The Lazy Man's Guide to Gamemastering
It's a common affliction of gamemasters to pour hours of their precious time into crafting astory to make their players awestruck, only to see them time and again decide to runobliquely to the carefully laid path before them. Some resort to the railroad, locking the cardoors and forcing the players along for the ride. Others react by trying to script carefullyplanned flow charts of how to re-direct the players back to their attempt at Pulitzerdom.Most throw their hands up and see hours of hard work just vanish.I make no apologies: I'm a lazy gamemaster. I've done the carefully crafted story thing onetoo many time, and frankly, I just cannot be bothered to invest the time. Further, I alsohave come to realize that your intricate plot is a disservice both to yourself, and to yourplayers. It is either therefore the conceit of wishing to impress others with yourstorycrafting acumen, or, as was my case, it's a lack of trust in yourself to be able to run agame "off the cuff". Coming to the table with nothing more than a handful of NPCs andsome vague ideas can be a frightening notion. It has the feel of walking a tightrope withouta net. It's also a completely unjustified fear.In this little missive, I'll outline the simple formula I use for my GMing style, ideal for boththe slothful as well as the time-pressed. I will demonstrate how to turn your vague ideasand handful of NPCs into tools to help your players craft a story they'll enjoy, as well aspoint out that you do indeed have a safety net you may not have considered.
Step One: The Campaign Idea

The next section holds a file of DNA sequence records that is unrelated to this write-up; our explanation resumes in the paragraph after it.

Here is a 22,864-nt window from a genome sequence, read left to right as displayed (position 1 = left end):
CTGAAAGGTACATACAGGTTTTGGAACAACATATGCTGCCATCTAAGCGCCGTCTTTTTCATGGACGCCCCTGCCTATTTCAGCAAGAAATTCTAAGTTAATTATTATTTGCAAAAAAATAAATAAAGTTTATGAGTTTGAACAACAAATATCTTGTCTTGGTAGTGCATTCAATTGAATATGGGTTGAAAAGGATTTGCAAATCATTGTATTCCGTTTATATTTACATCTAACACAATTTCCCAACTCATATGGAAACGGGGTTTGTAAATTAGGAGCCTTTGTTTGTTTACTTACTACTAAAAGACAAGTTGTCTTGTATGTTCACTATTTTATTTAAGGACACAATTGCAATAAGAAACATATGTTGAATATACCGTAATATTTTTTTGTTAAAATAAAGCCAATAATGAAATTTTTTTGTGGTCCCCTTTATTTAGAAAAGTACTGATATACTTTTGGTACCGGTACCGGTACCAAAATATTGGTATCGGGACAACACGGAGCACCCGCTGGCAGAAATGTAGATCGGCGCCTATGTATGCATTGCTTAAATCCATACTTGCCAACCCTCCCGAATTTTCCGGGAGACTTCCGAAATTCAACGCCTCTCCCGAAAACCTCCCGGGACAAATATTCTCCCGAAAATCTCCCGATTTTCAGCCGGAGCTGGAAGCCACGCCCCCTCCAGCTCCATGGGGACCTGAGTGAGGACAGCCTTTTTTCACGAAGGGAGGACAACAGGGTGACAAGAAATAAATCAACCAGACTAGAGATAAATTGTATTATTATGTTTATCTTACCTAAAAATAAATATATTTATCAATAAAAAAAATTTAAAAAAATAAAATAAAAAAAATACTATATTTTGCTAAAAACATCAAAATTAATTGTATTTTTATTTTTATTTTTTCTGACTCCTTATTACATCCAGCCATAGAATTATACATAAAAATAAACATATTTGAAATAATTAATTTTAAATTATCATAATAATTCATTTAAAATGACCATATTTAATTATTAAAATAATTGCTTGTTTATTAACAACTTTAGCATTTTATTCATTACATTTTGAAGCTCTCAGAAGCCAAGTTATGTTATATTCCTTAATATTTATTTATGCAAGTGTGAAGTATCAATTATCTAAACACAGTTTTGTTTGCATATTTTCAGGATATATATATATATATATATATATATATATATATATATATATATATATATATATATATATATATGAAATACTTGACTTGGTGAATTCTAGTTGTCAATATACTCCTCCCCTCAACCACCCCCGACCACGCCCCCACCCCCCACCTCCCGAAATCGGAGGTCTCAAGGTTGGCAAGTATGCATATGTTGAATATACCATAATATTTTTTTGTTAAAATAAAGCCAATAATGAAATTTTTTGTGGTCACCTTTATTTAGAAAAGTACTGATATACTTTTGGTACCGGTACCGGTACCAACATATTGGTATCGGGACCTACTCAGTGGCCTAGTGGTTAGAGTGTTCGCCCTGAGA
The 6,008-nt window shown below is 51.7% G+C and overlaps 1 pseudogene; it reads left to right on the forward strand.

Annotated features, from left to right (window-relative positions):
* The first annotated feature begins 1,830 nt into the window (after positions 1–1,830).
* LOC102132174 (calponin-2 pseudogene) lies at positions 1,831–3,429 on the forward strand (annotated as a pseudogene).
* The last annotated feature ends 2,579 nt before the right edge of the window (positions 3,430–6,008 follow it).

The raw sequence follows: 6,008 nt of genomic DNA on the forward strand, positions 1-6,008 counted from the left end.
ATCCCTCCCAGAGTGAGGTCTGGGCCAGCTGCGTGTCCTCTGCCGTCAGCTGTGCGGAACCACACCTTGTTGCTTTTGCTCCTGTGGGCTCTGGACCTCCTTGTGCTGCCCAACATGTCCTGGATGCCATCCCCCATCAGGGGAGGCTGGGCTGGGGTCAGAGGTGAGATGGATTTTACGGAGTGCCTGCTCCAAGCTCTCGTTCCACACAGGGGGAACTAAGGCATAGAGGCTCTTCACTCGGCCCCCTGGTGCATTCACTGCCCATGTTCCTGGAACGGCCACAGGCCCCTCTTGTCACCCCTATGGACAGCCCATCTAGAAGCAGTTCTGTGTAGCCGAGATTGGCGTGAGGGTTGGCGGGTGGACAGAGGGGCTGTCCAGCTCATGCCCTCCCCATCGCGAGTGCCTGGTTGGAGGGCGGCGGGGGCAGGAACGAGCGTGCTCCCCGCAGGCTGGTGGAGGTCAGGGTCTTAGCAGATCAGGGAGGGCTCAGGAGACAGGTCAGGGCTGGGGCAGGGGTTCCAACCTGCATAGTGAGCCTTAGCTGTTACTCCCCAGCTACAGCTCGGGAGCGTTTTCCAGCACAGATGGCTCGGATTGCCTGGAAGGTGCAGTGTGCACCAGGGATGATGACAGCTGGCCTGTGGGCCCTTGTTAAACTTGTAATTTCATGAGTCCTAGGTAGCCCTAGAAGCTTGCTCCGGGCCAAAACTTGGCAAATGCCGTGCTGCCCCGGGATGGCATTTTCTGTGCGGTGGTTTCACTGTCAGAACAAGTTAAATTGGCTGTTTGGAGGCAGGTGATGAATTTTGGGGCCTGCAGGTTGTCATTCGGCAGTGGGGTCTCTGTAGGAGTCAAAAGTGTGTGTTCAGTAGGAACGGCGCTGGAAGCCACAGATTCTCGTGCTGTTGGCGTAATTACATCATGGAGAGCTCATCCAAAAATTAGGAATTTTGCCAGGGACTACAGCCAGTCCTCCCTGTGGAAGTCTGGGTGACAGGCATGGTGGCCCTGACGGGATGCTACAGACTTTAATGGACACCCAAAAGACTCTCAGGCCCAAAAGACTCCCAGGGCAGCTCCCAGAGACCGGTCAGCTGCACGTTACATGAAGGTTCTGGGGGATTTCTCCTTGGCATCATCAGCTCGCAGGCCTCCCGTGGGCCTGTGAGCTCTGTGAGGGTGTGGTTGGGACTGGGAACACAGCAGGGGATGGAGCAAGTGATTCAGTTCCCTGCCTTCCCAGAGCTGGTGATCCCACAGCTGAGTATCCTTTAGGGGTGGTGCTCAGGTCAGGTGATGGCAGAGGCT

Before you can start GMing, you need to have a basic premise or idea of a campaign. Thetemptation here is to include loads of history and backstory that will make players' eyesglaze over. The goal is to try to make the world, and the campaign, seem real by making itdetailed. This is a common mistake. Nothing will make players feel more disconnected fromtheir character, and thus the world, than the feeling that everything is completely alien tothem, they have nothing to hook them into the world.This is your first opportunity to be lazy. Rather than explain all the intricate details, stealthem from media that the players are familiar with. Instead of explaining the elaboratepolitics of your nation of bored, decadent nobles, just say "This is nation is basically likeDangerous Liaisons" or "This character is alot like The Marquis de Sade". There's nothingwrong with explaining the Hyborean nation of Stygia as "basically Egypt, but they worshipan evil snake god, commit human sacrifice, and use dark sorcery". Sure, there's more to itthan that, but the players don't need to know that right now. They just need a hook toengage that information quickly. These things are all tropes, dense nuggets of informationyou can convey by engaging in a common frame of reference. I like to outright list the TVshows, books, and movies which are sources of inspirations for my campaigns, as theplayers then instantly understand what the game is about as well as their character's placein the world. And it's alot easier than writing pages and pages of background history thatyou expect them to digest.Once you've established the world using tropes, you then establish the premise the sameway. "This game is going to be kinda like Star Wars, with the players being rebels fightingagainst an Evil Empire" instantly lets the players know what kind of people they'll beroleplaying.